Cold Snap: Temperature Reporting IoT Device

I was visiting Vancouver on October 14th, 2019, when the temperature in Denver dropped into the 30s and the city had its first snowfall of the season. I arrived back home that evening and the next morning I went to work. Around 5pm, my neighbor texted me a photo of my backyard, saying “you have spouting water in your backyard.” Unbeknownst to me, the backflow preventer in my yard had frozen in the cold snap and when my sprinklers turned on that morning, it had cracked. Water had sprayed against the brick of the house for close to 8 hours and a lot of it ended up spilling into my finished basement.

Fast forward a few months and the basement is still not yet put back to its original state. My upcoming Twilio orientation would require that I build something with their services and I very much wanted to avoid a flood from happening again, so I decided to do something about it. I picked up the Raspberry Pi Zero W (tiny computer beloved by hobbyists) I had lying around and I got to work. The goal: create a device that would notify me if the temperature is below the set threshold.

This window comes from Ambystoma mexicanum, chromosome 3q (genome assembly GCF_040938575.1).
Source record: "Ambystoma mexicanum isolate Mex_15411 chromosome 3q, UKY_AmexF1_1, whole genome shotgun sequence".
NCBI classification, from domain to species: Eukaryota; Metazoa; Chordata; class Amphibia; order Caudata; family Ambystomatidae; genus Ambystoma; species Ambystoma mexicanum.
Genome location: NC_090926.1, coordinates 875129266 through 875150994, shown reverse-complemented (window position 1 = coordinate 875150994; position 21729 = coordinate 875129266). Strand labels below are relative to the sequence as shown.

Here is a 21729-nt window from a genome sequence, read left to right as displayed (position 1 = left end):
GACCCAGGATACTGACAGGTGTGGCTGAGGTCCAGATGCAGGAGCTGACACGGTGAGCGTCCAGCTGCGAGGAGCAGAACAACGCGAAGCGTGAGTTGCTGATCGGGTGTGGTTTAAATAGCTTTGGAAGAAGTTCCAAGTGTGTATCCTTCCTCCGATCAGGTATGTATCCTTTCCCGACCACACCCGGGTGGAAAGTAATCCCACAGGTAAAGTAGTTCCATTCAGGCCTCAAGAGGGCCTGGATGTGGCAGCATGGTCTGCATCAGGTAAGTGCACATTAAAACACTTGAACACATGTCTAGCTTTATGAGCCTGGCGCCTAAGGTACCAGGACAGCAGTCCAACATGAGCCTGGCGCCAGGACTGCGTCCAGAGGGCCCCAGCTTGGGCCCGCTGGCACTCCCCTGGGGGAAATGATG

First, I gathered the parts. I needed to set up the Pi as a standalone computer and since the Pi only has one practical USB interface, I plugged a mouse into an old Apple wired keyboard with USB hub and ordered a Micro USB to USB adapter. I also ordered a Mini HDMI to HDMI adapter so I could hook the Pi to a monitor. Next, I created a bootable Micro SD card of the Raspbian with Desktop OS using Etcher on my MacBook. After some research, I found a suitable temperature sensor (DS18B20) that I knew could be connected to a Raspberry Pi and purchased Dupont jumper wires to avoid soldering the sensor to the Pi.

Once all the pieces had arrived, I fired up the Pi and connected it to WiFi so that I could remote in via SSH/RDC. From there, I installed a Node.js version specifically for the Pi’s ARMv6L processor architecture (Note: Node v11.15.0 was the latest I could find). I tracked down a tutorial on how to use the temperature sensor, but I realized that the Pi model I had wasn’t easy to interface with. Not having worked with hardware before, I didn’t know what headers were or why I needed them. I did my research and learned that there are several options:

  1. Buy the headers and solder them to the Zero W myself
  2. Buy a hammer headers kit to use with the Zero W
  3. Buy a Zero WH with pre-soldered headers

Pi Zero WH and Pi Zero W

A soldering kit costs around $20 and then I’d have to learn how to solder. The hammer headers kit is only $6.50, but it would take a few more days to arrive. The Zero WH is $13.99 and I could pick it up at Micro Center. I opted for instant gratification and got in the car.